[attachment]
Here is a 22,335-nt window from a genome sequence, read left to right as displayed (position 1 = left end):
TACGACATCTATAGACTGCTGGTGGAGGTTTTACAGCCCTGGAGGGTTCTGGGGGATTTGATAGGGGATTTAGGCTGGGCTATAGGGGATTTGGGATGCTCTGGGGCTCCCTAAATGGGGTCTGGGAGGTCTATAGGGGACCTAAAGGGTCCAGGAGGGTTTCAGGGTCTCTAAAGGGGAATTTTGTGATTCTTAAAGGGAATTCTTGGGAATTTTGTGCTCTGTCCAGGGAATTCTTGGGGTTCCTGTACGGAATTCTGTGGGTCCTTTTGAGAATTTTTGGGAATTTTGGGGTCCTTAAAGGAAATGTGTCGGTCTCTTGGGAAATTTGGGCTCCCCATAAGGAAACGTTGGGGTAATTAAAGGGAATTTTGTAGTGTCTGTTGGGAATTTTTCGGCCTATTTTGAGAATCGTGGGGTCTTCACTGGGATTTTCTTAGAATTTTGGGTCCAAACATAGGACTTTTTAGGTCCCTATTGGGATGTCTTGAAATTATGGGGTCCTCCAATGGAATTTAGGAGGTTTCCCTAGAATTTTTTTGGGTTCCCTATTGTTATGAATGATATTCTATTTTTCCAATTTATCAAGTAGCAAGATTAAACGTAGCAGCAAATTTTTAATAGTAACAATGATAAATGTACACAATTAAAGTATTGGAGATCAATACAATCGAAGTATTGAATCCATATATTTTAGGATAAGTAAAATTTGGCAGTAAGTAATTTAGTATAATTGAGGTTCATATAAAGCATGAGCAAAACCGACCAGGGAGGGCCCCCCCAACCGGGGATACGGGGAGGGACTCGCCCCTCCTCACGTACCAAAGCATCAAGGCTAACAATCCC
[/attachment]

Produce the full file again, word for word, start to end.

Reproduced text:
Here is a 22,335-nt window from a genome sequence, read left to right as displayed (position 1 = left end):
TACGACATCTATAGACTGCTGGTGGAGGTTTTACAGCCCTGGAGGGTTCTGGGGGATTTGATAGGGGATTTAGGCTGGGCTATAGGGGATTTGGGATGCTCTGGGGCTCCCTAAATGGGGTCTGGGAGGTCTATAGGGGACCTAAAGGGTCCAGGAGGGTTTCAGGGTCTCTAAAGGGGAATTTTGTGATTCTTAAAGGGAATTCTTGGGAATTTTGTGCTCTGTCCAGGGAATTCTTGGGGTTCCTGTACGGAATTCTGTGGGTCCTTTTGAGAATTTTTGGGAATTTTGGGGTCCTTAAAGGAAATGTGTCGGTCTCTTGGGAAATTTGGGCTCCCCATAAGGAAACGTTGGGGTAATTAAAGGGAATTTTGTAGTGTCTGTTGGGAATTTTTCGGCCTATTTTGAGAATCGTGGGGTCTTCACTGGGATTTTCTTAGAATTTTGGGTCCAAACATAGGACTTTTTAGGTCCCTATTGGGATGTCTTGAAATTATGGGGTCCTCCAATGGAATTTAGGAGGTTTCCCTAGAATTTTTTTGGGTTCCCTATTGTTATGAATGATATTCTATTTTTCCAATTTATCAAGTAGCAAGATTAAACGTAGCAGCAAATTTTTAATAGTAACAATGATAAATGTACACAATTAAAGTATTGGAGATCAATACAATCGAAGTATTGAATCCATATATTTTAGGATAAGTAAAATTTGGCAGTAAGTAATTTAGTATAATTGAGGTTCATATAAAGCATGAGCAAAACCGACCAGGGAGGGCCCCCCCAACCGGGGATACGGGGAGGGACTCGCCCCTCCTCACGTACCAAAGCATCAAGGCTAACAATCCC